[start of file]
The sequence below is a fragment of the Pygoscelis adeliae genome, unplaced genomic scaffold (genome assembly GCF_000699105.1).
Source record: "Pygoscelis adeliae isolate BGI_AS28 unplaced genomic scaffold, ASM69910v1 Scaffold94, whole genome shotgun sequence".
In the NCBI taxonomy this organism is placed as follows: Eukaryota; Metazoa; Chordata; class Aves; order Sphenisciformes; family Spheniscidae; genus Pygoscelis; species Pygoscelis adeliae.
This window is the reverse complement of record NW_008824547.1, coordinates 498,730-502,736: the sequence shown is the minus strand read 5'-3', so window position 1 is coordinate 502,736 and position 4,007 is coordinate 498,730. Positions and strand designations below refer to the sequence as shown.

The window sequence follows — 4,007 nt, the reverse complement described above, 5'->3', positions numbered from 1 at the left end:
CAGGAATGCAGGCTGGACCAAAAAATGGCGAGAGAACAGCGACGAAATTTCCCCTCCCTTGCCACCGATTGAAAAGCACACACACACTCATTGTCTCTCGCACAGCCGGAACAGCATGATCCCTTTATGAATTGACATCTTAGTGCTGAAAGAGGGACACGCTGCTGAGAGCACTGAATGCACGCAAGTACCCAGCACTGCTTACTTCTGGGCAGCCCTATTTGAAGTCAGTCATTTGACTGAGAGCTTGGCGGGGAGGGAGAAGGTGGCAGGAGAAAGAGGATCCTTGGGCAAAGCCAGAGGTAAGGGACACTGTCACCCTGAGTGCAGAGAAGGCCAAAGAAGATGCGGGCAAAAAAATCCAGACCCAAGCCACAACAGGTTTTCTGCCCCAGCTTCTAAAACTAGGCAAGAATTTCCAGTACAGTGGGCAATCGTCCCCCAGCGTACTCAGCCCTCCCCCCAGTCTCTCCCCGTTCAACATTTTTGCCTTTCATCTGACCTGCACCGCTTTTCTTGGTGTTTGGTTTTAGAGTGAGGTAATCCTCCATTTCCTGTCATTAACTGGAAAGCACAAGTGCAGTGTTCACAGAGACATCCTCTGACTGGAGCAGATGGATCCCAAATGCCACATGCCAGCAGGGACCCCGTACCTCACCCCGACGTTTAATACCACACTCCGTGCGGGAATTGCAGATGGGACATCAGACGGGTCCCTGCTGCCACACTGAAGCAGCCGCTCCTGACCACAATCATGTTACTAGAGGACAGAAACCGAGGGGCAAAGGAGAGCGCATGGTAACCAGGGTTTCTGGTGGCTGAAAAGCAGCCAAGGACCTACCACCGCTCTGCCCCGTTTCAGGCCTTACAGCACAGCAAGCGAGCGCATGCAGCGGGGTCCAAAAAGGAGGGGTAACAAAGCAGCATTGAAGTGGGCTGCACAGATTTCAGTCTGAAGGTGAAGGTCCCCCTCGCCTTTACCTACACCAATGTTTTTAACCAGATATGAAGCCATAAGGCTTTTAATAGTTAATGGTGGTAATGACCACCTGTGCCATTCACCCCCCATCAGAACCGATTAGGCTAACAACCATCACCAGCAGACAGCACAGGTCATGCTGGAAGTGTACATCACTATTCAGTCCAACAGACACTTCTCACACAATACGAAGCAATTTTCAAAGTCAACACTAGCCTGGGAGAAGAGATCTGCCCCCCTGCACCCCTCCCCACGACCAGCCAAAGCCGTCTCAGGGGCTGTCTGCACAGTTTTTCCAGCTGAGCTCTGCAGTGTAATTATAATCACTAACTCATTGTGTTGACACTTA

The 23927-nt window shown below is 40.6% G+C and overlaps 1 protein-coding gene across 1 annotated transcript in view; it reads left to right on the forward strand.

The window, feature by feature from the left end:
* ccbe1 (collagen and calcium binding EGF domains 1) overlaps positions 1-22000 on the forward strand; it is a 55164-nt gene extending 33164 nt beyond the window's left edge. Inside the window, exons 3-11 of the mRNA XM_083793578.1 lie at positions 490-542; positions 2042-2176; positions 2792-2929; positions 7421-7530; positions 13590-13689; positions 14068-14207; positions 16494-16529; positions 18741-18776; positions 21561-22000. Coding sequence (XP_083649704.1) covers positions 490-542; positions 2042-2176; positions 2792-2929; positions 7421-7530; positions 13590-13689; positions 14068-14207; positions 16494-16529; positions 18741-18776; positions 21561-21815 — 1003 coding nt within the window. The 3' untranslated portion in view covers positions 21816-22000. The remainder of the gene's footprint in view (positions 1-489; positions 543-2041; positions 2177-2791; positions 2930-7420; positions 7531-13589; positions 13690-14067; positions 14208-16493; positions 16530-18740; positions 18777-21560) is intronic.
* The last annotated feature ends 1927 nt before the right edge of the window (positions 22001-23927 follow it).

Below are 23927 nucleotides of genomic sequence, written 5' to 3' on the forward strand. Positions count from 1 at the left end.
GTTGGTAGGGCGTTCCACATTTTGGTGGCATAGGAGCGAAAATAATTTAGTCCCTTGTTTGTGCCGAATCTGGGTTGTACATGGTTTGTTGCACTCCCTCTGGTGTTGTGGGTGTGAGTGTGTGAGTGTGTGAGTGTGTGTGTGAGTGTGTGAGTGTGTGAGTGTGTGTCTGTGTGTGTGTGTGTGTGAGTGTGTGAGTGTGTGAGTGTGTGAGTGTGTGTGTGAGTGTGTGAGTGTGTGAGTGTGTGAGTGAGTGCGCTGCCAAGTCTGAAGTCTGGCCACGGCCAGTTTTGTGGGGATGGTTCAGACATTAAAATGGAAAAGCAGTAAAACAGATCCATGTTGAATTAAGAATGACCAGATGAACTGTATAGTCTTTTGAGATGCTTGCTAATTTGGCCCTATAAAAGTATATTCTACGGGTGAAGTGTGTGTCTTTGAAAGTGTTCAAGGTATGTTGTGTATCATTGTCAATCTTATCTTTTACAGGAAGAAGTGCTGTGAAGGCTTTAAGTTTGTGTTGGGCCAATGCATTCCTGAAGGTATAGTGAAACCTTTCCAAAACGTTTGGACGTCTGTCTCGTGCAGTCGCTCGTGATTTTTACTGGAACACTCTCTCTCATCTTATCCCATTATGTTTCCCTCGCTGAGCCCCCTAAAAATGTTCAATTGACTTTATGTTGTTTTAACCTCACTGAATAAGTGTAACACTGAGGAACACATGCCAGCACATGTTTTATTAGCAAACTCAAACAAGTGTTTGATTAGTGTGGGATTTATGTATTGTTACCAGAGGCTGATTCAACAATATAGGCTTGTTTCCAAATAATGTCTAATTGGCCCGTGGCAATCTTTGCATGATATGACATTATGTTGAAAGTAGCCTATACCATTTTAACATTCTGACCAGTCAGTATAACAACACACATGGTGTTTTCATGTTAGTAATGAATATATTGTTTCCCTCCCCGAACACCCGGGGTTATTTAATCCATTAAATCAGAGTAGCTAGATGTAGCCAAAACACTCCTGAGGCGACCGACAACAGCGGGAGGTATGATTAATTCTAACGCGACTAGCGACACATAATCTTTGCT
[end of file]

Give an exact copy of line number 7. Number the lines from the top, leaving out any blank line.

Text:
The 23927-nt window shown below is 40.6% G+C and overlaps 1 protein-coding gene across 1 annotated transcript in view; it reads left to right on the forward strand.